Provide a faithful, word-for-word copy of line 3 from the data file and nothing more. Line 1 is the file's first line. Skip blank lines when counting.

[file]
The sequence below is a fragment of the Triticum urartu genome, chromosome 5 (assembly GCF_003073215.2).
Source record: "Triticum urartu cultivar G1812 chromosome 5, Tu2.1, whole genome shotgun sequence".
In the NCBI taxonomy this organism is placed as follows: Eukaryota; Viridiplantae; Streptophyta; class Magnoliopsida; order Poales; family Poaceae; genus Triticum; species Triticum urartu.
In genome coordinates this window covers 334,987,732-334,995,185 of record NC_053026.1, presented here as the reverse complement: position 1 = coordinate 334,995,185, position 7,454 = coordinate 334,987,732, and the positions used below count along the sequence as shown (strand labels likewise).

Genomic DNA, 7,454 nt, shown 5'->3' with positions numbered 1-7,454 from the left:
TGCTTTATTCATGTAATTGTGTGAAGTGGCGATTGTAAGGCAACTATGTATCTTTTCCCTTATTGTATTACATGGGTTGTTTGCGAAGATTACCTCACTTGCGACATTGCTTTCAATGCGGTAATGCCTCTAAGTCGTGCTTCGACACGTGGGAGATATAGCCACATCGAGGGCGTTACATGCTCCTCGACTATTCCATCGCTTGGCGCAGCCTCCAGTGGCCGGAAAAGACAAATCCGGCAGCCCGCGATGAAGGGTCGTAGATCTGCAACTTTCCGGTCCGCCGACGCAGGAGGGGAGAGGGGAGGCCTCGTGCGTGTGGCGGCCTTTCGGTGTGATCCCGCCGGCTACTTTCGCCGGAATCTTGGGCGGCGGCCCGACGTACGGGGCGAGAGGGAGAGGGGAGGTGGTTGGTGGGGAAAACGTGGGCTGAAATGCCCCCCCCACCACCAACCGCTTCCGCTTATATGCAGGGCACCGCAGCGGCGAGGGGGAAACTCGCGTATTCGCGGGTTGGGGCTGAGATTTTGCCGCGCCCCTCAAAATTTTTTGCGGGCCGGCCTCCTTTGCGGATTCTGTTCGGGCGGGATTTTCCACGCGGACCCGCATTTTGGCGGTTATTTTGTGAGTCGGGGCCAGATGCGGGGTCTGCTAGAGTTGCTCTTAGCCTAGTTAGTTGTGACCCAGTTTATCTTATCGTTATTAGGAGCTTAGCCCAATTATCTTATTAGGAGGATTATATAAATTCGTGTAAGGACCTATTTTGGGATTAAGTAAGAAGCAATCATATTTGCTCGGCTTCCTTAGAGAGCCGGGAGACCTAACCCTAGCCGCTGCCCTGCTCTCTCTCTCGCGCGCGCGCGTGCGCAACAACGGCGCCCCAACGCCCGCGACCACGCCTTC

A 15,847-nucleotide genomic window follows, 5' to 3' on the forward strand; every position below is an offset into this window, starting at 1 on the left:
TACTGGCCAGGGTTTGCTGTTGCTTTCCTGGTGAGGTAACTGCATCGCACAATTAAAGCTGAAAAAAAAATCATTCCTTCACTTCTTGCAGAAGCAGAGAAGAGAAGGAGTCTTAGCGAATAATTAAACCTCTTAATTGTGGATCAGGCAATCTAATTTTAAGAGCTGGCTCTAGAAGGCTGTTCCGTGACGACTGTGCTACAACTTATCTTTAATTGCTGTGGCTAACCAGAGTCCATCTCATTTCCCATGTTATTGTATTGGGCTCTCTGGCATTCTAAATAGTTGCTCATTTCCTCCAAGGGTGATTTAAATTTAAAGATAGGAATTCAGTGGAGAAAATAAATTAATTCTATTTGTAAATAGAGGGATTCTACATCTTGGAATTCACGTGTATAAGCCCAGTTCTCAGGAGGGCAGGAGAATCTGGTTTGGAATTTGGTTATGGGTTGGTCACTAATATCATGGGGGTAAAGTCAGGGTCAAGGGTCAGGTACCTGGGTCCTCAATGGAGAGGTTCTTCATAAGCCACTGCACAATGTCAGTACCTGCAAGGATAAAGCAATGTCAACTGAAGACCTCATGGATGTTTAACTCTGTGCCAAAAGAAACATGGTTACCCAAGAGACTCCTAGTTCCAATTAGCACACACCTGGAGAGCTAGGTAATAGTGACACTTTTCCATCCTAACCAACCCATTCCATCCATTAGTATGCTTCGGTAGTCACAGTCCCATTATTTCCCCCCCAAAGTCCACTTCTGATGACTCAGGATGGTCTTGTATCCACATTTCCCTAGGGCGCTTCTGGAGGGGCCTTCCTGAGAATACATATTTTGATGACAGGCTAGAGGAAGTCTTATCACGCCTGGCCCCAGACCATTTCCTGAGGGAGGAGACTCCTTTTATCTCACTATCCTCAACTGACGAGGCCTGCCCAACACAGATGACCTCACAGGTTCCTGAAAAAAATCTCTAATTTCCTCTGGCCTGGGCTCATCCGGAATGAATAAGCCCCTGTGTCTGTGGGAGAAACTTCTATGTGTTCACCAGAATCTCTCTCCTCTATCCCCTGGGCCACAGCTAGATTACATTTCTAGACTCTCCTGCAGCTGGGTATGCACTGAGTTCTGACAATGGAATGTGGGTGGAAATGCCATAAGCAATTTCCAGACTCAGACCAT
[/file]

In the NCBI taxonomy this organism is placed as follows: Eukaryota; Viridiplantae; Streptophyta; class Magnoliopsida; order Poales; family Poaceae; genus Triticum; species Triticum urartu.